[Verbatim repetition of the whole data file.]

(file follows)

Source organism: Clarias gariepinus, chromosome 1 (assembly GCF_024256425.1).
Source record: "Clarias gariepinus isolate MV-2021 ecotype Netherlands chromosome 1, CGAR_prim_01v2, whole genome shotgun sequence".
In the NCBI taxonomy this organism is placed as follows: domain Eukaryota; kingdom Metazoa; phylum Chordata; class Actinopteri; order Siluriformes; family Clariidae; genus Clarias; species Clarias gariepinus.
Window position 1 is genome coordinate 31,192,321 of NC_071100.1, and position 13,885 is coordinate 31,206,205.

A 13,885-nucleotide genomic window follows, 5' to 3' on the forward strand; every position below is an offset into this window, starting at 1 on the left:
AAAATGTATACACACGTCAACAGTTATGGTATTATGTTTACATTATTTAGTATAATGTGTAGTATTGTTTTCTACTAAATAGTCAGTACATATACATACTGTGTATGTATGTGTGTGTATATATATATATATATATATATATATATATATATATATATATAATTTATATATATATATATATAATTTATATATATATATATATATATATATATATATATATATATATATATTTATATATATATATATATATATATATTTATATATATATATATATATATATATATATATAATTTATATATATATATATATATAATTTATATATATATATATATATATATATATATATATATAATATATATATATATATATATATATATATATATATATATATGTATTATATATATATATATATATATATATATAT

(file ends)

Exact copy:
Source organism: Clarias gariepinus, chromosome 1 (assembly GCF_024256425.1).
Source record: "Clarias gariepinus isolate MV-2021 ecotype Netherlands chromosome 1, CGAR_prim_01v2, whole genome shotgun sequence".
In the NCBI taxonomy this organism is placed as follows: domain Eukaryota; kingdom Metazoa; phylum Chordata; class Actinopteri; order Siluriformes; family Clariidae; genus Clarias; species Clarias gariepinus.
Window position 1 is genome coordinate 31,192,321 of NC_071100.1, and position 13,885 is coordinate 31,206,205.

A 13,885-nucleotide genomic window follows, 5' to 3' on the forward strand; every position below is an offset into this window, starting at 1 on the left:
AAAATGTATACACACGTCAACAGTTATGGTATTATGTTTACATTATTTAGTATAATGTGTAGTATTGTTTTCTACTAAATAGTCAGTACATATACATACTGTGTATGTATGTGTGTGTATATATATATATATATATATATATATATATATATATATATATAATTTATATATATATATATATAATTTATATATATATATATATATATATATATATATATATATATATATATTTATATATATATATATATATATATATTTATATATATATATATATATATATATATATATAATTTATATATATATATATATATAATTTATATATATATATATATATATATATATATATATATAATATATATATATATATATATATATATATATATATATATATGTATTATATATATATATATATATATATATATAT